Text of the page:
Not all homes are built the same – some have flat roofs, some have roof peaks, while others are domes.
For the standard roof, shingles are generally the go-to, but what options do you have when your home structure doesn’t fit the norm? There is one insulation material you might not have thought of that can also double as roofing for your oddly shaped roof.
That insulation is closed cell spray foam.
As a project manager here at RetroFoam of Michigan, I like to bring my experience working in home construction to the table to help customers with their comfort and energy efficiency challenges. I also love working on projects that require me to think outside the box, like using closed cell spray foam insulation for a homeowner’s roofing needs.
In this article, I am going to explain the types of structures that could benefit from a closed cell spray foam roof, which buildings aren’t a good fit, and how to install spray foam roof insulation.
How to Spray Foam Roof Insulation Instead of Using Shingles
Before I jump into how spray foam roofing is installed, let’s take a quick second to discuss which structures are the best fit for this option.
The types of structures that are a good fit to use closed cell spray foam insulation as a roofing material are greenhouses, dome-shaped structures, and some mobile homes. Any building with a flat roof isn’t a good fit, because if it rains, there’s no place for all of that water to go.
Now let’s get into the installation process for spray foam roof insulation.
Before the installation, there is some preparation that needs to take place. It’s important that the roof not have any bad lumber or debris. If there is lumber that needs to be replaced, it has to be done before in the install. If there is any debris on the roof, it should also be cleared out.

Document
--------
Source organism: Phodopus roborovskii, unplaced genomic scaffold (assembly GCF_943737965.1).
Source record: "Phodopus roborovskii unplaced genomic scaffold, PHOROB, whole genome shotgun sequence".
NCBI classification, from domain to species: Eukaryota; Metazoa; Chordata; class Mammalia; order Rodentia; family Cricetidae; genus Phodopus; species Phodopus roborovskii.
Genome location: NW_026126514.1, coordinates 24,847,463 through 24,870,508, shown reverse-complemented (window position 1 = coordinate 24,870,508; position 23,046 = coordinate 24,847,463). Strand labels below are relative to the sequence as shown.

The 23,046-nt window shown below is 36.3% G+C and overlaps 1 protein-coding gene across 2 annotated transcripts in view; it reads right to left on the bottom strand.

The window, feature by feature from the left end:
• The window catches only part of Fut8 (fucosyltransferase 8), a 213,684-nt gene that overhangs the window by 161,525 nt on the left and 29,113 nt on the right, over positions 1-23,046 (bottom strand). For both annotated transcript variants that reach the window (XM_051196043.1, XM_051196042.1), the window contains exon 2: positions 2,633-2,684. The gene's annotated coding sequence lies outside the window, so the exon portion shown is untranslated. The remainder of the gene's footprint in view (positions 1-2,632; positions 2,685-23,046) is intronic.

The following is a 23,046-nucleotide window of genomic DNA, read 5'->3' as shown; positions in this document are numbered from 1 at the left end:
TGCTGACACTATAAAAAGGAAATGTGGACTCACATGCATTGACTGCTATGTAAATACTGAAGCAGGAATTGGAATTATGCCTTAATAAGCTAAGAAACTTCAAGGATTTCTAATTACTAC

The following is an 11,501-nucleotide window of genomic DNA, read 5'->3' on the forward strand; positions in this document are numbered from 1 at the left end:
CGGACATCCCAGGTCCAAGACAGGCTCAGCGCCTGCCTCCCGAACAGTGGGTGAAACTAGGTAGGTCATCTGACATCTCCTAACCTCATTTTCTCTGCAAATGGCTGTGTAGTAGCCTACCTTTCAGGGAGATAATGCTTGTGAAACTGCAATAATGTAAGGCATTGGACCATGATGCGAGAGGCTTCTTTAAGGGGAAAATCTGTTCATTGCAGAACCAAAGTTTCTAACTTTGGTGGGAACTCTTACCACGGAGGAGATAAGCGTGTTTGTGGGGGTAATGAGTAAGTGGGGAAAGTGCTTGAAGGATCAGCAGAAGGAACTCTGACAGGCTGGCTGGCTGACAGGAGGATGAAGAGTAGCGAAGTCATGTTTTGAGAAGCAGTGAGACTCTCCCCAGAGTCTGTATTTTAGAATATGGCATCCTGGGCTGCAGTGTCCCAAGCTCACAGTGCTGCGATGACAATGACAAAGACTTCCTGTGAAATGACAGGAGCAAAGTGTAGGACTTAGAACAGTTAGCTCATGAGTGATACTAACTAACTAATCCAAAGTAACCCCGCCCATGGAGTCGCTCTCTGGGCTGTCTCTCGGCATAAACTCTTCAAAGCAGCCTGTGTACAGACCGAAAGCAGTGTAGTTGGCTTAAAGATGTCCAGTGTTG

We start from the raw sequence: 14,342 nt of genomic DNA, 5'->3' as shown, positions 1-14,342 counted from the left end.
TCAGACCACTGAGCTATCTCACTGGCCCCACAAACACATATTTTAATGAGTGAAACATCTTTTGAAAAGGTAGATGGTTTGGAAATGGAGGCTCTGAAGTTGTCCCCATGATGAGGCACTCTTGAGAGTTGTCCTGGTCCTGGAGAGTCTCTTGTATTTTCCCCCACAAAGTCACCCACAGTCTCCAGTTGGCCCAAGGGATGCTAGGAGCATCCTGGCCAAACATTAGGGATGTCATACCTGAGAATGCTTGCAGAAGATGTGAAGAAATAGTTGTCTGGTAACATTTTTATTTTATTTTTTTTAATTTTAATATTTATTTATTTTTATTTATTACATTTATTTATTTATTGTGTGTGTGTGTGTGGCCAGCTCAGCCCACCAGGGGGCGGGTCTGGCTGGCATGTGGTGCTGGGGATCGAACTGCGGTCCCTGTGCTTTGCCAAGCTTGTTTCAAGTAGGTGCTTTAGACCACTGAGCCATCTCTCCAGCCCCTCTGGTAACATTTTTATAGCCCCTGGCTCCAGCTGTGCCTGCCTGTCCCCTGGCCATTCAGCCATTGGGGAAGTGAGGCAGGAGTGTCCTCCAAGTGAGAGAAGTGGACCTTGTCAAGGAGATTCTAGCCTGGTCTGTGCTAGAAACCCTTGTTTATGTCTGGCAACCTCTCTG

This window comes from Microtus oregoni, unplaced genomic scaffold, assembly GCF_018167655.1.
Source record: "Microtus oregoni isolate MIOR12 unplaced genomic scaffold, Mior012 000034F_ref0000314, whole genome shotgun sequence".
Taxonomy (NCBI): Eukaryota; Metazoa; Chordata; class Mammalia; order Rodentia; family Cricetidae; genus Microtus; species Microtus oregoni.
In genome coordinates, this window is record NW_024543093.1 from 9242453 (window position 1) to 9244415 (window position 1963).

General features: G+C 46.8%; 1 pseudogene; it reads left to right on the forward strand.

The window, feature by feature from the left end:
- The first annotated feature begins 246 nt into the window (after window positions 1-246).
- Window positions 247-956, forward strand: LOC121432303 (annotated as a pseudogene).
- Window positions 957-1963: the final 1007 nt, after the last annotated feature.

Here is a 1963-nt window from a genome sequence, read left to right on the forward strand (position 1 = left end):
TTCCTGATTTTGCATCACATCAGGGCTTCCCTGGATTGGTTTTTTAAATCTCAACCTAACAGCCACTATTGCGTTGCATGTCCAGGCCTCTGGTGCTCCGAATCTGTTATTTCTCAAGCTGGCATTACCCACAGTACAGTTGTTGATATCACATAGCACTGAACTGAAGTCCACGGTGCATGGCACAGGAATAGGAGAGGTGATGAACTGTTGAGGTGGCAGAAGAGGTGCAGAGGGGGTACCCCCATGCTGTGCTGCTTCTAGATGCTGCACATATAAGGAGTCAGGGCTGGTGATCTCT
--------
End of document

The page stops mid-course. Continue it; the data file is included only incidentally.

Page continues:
These two things are important so the spray foam installation process can go as smoothly as possible.
Installing spray foam insulation on the roof of a home isn’t like a regular installation process. For example, if you have a dome roof, the installation crew can’t really walk on the roof to spray the foam.
When it comes to installing spray foam roofing, the best approach is to get a lift and spray the foam in sections. The installer will spray a minimum of 4-inches of closed cell foam to give it the durability it needs and to create an air seal.
The good thing is that closed cell goes on a lot smoother than open cell spray foam, so the final product will look smooth and finished.
While that foam looks nice and ready to go, there is one more thing that needs to be done.
While closed cell spray foam is durable, the sun can actually do a real number on it. If you choose closed cell spray foam for your roof, a protective coating needs to be added to protect your new roof from UV rays.
This goes on like paint and needs to be touched up every five years or so as the UV rays will eventually break it down as well.
Choosing Spray Foam for Your Roof
Choosing closed cell spray foam insulation for your roof has benefits over having just regular shingles.
The air seal created is a big one, because this barrier stops air from moving into and out of the roof of your structure. Stopping this air movement makes it much easier to control the temperature, which also increases the energy efficiency of the building.
Another great advantage is you won’t have to worry about roof leaks. Closed cell spray foam is water impermeable, which means not a drop is going to move through it.
These are just some of the advantages you’ll see with spray foam roofing. If you want to learn about more benefits of foam to insulate your home or pole barn, head on over to the Learning Center on our website. If video is more your thing, check out our YouTube channel show Foam University.
About John Kushon
John has experience working in home construction, so working with builders now to insulate homes as they are being built is one of his favorite things. On the average day, John meets with homeowners to discuss their insulation needs and any problems they are experiencing in their homes and making detailed drawings of the projects. As time allows, he likes to read and learn more about building sciences. When he’s not at work, John spends time with his grandkids. He also has a passion for music, playing pool, and darts.